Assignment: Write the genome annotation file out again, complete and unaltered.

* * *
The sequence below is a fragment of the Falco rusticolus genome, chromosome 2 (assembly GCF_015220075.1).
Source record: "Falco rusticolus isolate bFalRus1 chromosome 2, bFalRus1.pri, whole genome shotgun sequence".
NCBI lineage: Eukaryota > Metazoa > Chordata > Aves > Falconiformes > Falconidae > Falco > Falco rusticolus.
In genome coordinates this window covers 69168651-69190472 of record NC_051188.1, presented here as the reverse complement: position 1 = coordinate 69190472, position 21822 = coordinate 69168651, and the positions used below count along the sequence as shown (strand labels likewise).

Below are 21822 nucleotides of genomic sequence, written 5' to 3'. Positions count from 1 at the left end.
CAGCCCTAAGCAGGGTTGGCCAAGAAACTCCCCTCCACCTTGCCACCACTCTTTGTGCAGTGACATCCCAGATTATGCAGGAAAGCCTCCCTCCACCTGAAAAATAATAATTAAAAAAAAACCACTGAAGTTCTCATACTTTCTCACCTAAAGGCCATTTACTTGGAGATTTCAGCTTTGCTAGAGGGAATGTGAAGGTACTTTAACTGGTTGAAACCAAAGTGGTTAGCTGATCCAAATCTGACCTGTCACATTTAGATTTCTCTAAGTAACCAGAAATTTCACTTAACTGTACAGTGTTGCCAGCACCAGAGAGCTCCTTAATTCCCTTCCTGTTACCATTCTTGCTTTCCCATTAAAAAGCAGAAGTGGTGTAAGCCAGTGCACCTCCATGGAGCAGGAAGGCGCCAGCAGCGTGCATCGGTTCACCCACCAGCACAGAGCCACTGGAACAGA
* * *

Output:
The sequence below is a fragment of the Falco rusticolus genome, chromosome 2 (assembly GCF_015220075.1).
Source record: "Falco rusticolus isolate bFalRus1 chromosome 2, bFalRus1.pri, whole genome shotgun sequence".
NCBI lineage: Eukaryota > Metazoa > Chordata > Aves > Falconiformes > Falconidae > Falco > Falco rusticolus.
In genome coordinates this window covers 69168651-69190472 of record NC_051188.1, presented here as the reverse complement: position 1 = coordinate 69190472, position 21822 = coordinate 69168651, and the positions used below count along the sequence as shown (strand labels likewise).

Below are 21822 nucleotides of genomic sequence, written 5' to 3'. Positions count from 1 at the left end.
CAGCCCTAAGCAGGGTTGGCCAAGAAACTCCCCTCCACCTTGCCACCACTCTTTGTGCAGTGACATCCCAGATTATGCAGGAAAGCCTCCCTCCACCTGAAAAATAATAATTAAAAAAAAACCACTGAAGTTCTCATACTTTCTCACCTAAAGGCCATTTACTTGGAGATTTCAGCTTTGCTAGAGGGAATGTGAAGGTACTTTAACTGGTTGAAACCAAAGTGGTTAGCTGATCCAAATCTGACCTGTCACATTTAGATTTCTCTAAGTAACCAGAAATTTCACTTAACTGTACAGTGTTGCCAGCACCAGAGAGCTCCTTAATTCCCTTCCTGTTACCATTCTTGCTTTCCCATTAAAAAGCAGAAGTGGTGTAAGCCAGTGCACCTCCATGGAGCAGGAAGGCGCCAGCAGCGTGCATCGGTTCACCCACCAGCACAGAGCCACTGGAACAGA